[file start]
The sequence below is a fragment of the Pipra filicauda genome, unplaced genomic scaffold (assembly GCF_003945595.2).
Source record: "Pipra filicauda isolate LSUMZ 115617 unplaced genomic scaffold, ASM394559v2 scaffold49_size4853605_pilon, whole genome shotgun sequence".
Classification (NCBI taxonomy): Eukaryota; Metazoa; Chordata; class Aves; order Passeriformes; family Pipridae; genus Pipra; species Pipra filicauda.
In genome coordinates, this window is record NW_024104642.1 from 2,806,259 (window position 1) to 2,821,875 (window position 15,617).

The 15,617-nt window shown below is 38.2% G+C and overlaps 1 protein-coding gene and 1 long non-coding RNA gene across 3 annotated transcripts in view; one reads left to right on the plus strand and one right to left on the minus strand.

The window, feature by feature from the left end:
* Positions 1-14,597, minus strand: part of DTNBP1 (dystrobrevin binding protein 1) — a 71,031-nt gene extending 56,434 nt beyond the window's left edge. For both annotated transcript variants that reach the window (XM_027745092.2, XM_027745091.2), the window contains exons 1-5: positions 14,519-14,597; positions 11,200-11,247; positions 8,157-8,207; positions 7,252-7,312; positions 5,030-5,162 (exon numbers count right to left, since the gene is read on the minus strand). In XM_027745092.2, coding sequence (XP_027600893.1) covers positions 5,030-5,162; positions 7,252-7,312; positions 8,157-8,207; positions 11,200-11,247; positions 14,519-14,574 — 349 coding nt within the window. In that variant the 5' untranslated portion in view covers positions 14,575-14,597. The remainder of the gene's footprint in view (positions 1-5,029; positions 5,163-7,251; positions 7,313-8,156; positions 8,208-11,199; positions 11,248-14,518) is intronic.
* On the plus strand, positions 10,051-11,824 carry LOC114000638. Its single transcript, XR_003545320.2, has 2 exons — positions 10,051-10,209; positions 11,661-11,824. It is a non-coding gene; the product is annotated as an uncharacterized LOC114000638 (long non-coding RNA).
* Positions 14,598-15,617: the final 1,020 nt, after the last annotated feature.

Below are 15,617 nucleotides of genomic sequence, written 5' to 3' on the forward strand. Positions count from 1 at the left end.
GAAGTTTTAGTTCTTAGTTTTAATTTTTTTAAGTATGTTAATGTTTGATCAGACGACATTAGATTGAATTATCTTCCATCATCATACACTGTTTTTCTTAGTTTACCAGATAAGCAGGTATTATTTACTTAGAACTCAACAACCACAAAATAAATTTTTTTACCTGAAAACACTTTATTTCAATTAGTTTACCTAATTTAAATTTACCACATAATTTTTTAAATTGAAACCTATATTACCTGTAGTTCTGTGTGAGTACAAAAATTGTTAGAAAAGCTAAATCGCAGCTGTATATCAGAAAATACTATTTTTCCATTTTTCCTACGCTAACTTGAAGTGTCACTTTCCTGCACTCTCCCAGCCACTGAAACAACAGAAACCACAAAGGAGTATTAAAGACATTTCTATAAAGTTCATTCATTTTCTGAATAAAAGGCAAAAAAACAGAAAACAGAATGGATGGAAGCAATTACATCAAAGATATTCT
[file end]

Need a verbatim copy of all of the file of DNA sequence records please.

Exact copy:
The sequence below is a fragment of the Pipra filicauda genome, unplaced genomic scaffold (assembly GCF_003945595.2).
Source record: "Pipra filicauda isolate LSUMZ 115617 unplaced genomic scaffold, ASM394559v2 scaffold49_size4853605_pilon, whole genome shotgun sequence".
Classification (NCBI taxonomy): Eukaryota; Metazoa; Chordata; class Aves; order Passeriformes; family Pipridae; genus Pipra; species Pipra filicauda.
In genome coordinates, this window is record NW_024104642.1 from 2,806,259 (window position 1) to 2,821,875 (window position 15,617).

The 15,617-nt window shown below is 38.2% G+C and overlaps 1 protein-coding gene and 1 long non-coding RNA gene across 3 annotated transcripts in view; one reads left to right on the plus strand and one right to left on the minus strand.

The window, feature by feature from the left end:
* Positions 1-14,597, minus strand: part of DTNBP1 (dystrobrevin binding protein 1) — a 71,031-nt gene extending 56,434 nt beyond the window's left edge. For both annotated transcript variants that reach the window (XM_027745092.2, XM_027745091.2), the window contains exons 1-5: positions 14,519-14,597; positions 11,200-11,247; positions 8,157-8,207; positions 7,252-7,312; positions 5,030-5,162 (exon numbers count right to left, since the gene is read on the minus strand). In XM_027745092.2, coding sequence (XP_027600893.1) covers positions 5,030-5,162; positions 7,252-7,312; positions 8,157-8,207; positions 11,200-11,247; positions 14,519-14,574 — 349 coding nt within the window. In that variant the 5' untranslated portion in view covers positions 14,575-14,597. The remainder of the gene's footprint in view (positions 1-5,029; positions 5,163-7,251; positions 7,313-8,156; positions 8,208-11,199; positions 11,248-14,518) is intronic.
* On the plus strand, positions 10,051-11,824 carry LOC114000638. Its single transcript, XR_003545320.2, has 2 exons — positions 10,051-10,209; positions 11,661-11,824. It is a non-coding gene; the product is annotated as an uncharacterized LOC114000638 (long non-coding RNA).
* Positions 14,598-15,617: the final 1,020 nt, after the last annotated feature.

Below are 15,617 nucleotides of genomic sequence, written 5' to 3' on the forward strand. Positions count from 1 at the left end.
GAAGTTTTAGTTCTTAGTTTTAATTTTTTTAAGTATGTTAATGTTTGATCAGACGACATTAGATTGAATTATCTTCCATCATCATACACTGTTTTTCTTAGTTTACCAGATAAGCAGGTATTATTTACTTAGAACTCAACAACCACAAAATAAATTTTTTTACCTGAAAACACTTTATTTCAATTAGTTTACCTAATTTAAATTTACCACATAATTTTTTAAATTGAAACCTATATTACCTGTAGTTCTGTGTGAGTACAAAAATTGTTAGAAAAGCTAAATCGCAGCTGTATATCAGAAAATACTATTTTTCCATTTTTCCTACGCTAACTTGAAGTGTCACTTTCCTGCACTCTCCCAGCCACTGAAACAACAGAAACCACAAAGGAGTATTAAAGACATTTCTATAAAGTTCATTCATTTTCTGAATAAAAGGCAAAAAAACAGAAAACAGAATGGATGGAAGCAATTACATCAAAGATATTCT